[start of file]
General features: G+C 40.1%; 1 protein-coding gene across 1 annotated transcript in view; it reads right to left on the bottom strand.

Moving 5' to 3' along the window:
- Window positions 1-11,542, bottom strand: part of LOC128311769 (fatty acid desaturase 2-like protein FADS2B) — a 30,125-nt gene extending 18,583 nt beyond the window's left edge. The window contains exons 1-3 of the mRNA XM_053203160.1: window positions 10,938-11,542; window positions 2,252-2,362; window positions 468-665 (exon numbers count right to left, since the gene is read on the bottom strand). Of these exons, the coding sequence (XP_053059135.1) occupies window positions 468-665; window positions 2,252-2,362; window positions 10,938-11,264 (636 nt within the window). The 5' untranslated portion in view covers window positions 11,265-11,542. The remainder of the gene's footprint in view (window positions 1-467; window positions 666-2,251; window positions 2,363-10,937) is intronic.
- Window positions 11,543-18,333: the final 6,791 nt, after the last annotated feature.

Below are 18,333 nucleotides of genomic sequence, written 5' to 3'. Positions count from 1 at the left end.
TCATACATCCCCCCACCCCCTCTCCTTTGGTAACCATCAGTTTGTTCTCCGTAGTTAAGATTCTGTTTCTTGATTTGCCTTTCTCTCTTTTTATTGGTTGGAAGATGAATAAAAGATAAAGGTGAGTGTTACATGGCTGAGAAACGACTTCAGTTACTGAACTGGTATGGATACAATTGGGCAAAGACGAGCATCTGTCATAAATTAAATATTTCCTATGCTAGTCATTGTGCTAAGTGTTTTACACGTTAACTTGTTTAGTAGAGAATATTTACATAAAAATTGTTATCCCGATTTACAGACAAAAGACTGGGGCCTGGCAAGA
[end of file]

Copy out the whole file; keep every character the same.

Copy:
General features: G+C 40.1%; 1 protein-coding gene across 1 annotated transcript in view; it reads right to left on the bottom strand.

Moving 5' to 3' along the window:
- Window positions 1-11,542, bottom strand: part of LOC128311769 (fatty acid desaturase 2-like protein FADS2B) — a 30,125-nt gene extending 18,583 nt beyond the window's left edge. The window contains exons 1-3 of the mRNA XM_053203160.1: window positions 10,938-11,542; window positions 2,252-2,362; window positions 468-665 (exon numbers count right to left, since the gene is read on the bottom strand). Of these exons, the coding sequence (XP_053059135.1) occupies window positions 468-665; window positions 2,252-2,362; window positions 10,938-11,264 (636 nt within the window). The 5' untranslated portion in view covers window positions 11,265-11,542. The remainder of the gene's footprint in view (window positions 1-467; window positions 666-2,251; window positions 2,363-10,937) is intronic.
- Window positions 11,543-18,333: the final 6,791 nt, after the last annotated feature.

Below are 18,333 nucleotides of genomic sequence, written 5' to 3'. Positions count from 1 at the left end.
TCATACATCCCCCCACCCCCTCTCCTTTGGTAACCATCAGTTTGTTCTCCGTAGTTAAGATTCTGTTTCTTGATTTGCCTTTCTCTCTTTTTATTGGTTGGAAGATGAATAAAAGATAAAGGTGAGTGTTACATGGCTGAGAAACGACTTCAGTTACTGAACTGGTATGGATACAATTGGGCAAAGACGAGCATCTGTCATAAATTAAATATTTCCTATGCTAGTCATTGTGCTAAGTGTTTTACACGTTAACTTGTTTAGTAGAGAATATTTACATAAAAATTGTTATCCCGATTTACAGACAAAAGACTGGGGCCTGGCAAGA